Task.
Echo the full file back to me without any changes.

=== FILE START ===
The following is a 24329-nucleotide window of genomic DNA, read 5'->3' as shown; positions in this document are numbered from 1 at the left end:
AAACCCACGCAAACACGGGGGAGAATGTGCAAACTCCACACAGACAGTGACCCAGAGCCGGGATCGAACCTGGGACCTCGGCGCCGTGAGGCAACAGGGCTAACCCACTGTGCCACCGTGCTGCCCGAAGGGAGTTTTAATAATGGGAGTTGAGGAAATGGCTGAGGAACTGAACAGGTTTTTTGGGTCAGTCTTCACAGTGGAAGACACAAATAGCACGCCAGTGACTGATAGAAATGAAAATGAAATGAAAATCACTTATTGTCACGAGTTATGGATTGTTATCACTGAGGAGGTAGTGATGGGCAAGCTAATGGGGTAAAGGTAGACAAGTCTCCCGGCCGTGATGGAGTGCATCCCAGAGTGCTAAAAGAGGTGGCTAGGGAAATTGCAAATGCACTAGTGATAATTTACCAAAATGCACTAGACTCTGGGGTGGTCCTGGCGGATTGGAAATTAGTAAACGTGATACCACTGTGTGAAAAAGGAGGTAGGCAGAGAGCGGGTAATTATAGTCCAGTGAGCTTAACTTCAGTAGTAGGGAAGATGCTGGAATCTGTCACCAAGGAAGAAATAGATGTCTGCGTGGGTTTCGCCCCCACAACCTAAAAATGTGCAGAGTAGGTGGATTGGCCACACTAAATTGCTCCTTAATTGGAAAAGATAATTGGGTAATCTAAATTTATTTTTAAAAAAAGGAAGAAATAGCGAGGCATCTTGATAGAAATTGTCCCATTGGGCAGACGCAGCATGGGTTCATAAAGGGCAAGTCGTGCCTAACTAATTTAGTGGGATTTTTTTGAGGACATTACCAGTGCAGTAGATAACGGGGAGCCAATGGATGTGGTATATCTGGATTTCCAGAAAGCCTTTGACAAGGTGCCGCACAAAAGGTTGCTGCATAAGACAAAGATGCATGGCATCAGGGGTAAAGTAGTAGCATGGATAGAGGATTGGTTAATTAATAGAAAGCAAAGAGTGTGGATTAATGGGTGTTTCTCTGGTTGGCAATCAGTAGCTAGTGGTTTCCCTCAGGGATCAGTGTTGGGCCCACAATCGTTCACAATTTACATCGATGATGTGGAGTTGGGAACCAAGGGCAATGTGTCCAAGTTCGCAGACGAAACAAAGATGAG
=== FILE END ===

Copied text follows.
The following is a 24329-nucleotide window of genomic DNA, read 5'->3' as shown; positions in this document are numbered from 1 at the left end:
AAACCCACGCAAACACGGGGGAGAATGTGCAAACTCCACACAGACAGTGACCCAGAGCCGGGATCGAACCTGGGACCTCGGCGCCGTGAGGCAACAGGGCTAACCCACTGTGCCACCGTGCTGCCCGAAGGGAGTTTTAATAATGGGAGTTGAGGAAATGGCTGAGGAACTGAACAGGTTTTTTGGGTCAGTCTTCACAGTGGAAGACACAAATAGCACGCCAGTGACTGATAGAAATGAAAATGAAATGAAAATCACTTATTGTCACGAGTTATGGATTGTTATCACTGAGGAGGTAGTGATGGGCAAGCTAATGGGGTAAAGGTAGACAAGTCTCCCGGCCGTGATGGAGTGCATCCCAGAGTGCTAAAAGAGGTGGCTAGGGAAATTGCAAATGCACTAGTGATAATTTACCAAAATGCACTAGACTCTGGGGTGGTCCTGGCGGATTGGAAATTAGTAAACGTGATACCACTGTGTGAAAAAGGAGGTAGGCAGAGAGCGGGTAATTATAGTCCAGTGAGCTTAACTTCAGTAGTAGGGAAGATGCTGGAATCTGTCACCAAGGAAGAAATAGATGTCTGCGTGGGTTTCGCCCCCACAACCTAAAAATGTGCAGAGTAGGTGGATTGGCCACACTAAATTGCTCCTTAATTGGAAAAGATAATTGGGTAATCTAAATTTATTTTTAAAAAAAGGAAGAAATAGCGAGGCATCTTGATAGAAATTGTCCCATTGGGCAGACGCAGCATGGGTTCATAAAGGGCAAGTCGTGCCTAACTAATTTAGTGGGATTTTTTTGAGGACATTACCAGTGCAGTAGATAACGGGGAGCCAATGGATGTGGTATATCTGGATTTCCAGAAAGCCTTTGACAAGGTGCCGCACAAAAGGTTGCTGCATAAGACAAAGATGCATGGCATCAGGGGTAAAGTAGTAGCATGGATAGAGGATTGGTTAATTAATAGAAAGCAAAGAGTGTGGATTAATGGGTGTTTCTCTGGTTGGCAATCAGTAGCTAGTGGTTTCCCTCAGGGATCAGTGTTGGGCCCACAATCGTTCACAATTTACATCGATGATGTGGAGTTGGGAACCAAGGGCAATGTGTCCAAGTTCGCAGACGAAACAAAGATGAG